Exactly. Yeah. Like, it's in focus, you know,
that is a pretty basic one, right? Actually, certain degrees of shot composition, change less radically over time, in terms of what is good or not, versus other elements that make that make sense. So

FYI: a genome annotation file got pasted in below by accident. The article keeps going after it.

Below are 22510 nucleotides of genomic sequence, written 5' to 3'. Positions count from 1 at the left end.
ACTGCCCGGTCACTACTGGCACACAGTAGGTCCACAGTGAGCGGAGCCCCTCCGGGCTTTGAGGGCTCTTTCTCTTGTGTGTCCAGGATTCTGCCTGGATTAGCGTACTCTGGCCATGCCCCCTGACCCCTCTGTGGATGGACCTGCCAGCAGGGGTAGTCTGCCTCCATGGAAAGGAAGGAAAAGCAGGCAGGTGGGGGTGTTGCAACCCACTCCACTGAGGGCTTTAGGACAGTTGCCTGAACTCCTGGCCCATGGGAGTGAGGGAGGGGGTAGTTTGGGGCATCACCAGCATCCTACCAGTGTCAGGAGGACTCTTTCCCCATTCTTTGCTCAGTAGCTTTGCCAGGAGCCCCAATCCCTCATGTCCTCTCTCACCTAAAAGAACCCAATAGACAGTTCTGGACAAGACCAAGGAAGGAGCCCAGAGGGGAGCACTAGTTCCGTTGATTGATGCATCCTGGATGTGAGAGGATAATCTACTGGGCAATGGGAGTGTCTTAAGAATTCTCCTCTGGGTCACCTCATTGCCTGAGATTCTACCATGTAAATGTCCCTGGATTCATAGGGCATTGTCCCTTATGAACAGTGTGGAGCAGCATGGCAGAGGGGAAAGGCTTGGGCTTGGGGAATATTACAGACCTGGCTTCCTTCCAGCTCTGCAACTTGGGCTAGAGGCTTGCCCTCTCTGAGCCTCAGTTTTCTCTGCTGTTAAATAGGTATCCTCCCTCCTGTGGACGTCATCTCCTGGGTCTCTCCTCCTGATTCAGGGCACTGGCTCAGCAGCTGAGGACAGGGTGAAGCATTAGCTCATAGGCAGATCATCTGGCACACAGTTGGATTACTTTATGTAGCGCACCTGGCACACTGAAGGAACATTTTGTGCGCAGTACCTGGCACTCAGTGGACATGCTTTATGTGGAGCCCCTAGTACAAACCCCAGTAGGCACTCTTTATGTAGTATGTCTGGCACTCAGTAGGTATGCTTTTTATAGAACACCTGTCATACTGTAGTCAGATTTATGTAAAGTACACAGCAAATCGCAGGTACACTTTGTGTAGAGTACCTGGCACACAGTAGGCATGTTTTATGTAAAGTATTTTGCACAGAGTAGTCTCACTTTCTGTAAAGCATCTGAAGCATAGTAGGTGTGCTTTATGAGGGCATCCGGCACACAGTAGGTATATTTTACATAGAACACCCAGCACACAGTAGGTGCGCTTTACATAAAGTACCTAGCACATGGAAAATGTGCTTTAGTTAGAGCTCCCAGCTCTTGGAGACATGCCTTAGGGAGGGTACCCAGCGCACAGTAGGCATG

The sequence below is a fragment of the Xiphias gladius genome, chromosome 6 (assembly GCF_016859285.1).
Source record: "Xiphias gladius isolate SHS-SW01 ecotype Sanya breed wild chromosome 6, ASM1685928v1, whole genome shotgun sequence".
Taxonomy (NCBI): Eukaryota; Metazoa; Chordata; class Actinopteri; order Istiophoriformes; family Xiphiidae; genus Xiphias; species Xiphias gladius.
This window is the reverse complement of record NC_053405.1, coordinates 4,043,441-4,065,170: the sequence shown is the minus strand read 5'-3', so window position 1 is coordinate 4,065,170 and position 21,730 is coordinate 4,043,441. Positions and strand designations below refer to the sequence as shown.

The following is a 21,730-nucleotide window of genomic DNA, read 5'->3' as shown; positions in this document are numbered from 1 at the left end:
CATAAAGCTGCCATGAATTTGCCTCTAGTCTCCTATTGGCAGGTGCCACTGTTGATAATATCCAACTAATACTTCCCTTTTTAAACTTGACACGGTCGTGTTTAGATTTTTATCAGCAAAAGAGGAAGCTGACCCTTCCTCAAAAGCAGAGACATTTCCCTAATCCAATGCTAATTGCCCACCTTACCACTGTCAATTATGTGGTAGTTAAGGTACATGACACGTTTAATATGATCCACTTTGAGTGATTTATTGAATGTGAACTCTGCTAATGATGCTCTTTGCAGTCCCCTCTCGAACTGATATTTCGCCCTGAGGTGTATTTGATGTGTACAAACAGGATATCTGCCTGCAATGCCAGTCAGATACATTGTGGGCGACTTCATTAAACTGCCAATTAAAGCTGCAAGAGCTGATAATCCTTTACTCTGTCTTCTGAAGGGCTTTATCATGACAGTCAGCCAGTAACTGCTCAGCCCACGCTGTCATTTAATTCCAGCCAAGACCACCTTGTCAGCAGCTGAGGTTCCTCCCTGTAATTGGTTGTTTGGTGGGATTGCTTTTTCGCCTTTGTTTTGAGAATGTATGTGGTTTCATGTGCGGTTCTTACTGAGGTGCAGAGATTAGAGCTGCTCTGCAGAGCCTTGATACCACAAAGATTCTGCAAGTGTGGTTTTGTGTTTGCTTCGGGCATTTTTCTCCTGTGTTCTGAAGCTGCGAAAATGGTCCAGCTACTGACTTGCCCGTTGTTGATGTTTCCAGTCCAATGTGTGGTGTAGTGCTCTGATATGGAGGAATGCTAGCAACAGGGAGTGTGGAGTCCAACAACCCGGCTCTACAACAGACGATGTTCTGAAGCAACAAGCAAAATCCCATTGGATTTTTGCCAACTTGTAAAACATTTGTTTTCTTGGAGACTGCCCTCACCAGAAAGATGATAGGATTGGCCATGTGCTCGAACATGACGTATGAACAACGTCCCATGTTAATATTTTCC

so you'll be you'll be but you're what you're really looking for, there is the experience you can have. And that's something that we all actually know is what games are about. But when it when it comes to sit down, sitting down and doing a review, because we are in such a kind of like consumers market and just in the sense of, it's about often, for people it's about buying and owning a thing as much as it is playing the games and something in some respects, because because we have things like Kickstarter, which give us these really long lead times to actually playing and we just want to talk about it anyway. So this is anything we can do. And when you finally get it, you want to say here's the stuff. And I guess I guess that's where it comes from, I think I think it's just because we are in a world of wanting, moving wanting, but we've kind of trapped with the idea that these are products, we're buying a night experiences necessarily. Yeah, which I, as I said, before, we before we started this, I think this is maybe sort of maybe the central failure of all games writing at this point, which is where while Yeah, magazines like like our own. They, we are always attempting to give you opinions, we don't do reviews, which are descriptions of the game. We tell you how it makes you feel, we tell you how how to play it a little bit, just a rough idea to see get a sense of the kind of thing you want to do. Because we're talking to a very literal audience anyway, we don't need to do the How To Guide. But I think it's the fundamental failure of all games, writing that we've none of us have quite got there in terms of saying, finding a new language, finding what we want to say interesting about our experiences that can be shared universally and understood universally. And all this sort of stuff, because we all still do anchor ourselves to the product in some way. Yeah. Which is I suppose obviously interesting being on this podcast, because we're kind of talking about product. Yeah. And itself, aren't we? So it's kind of hard to. So I'm kind of saying like, we don't we don't want to talk about in that way. But, but actually,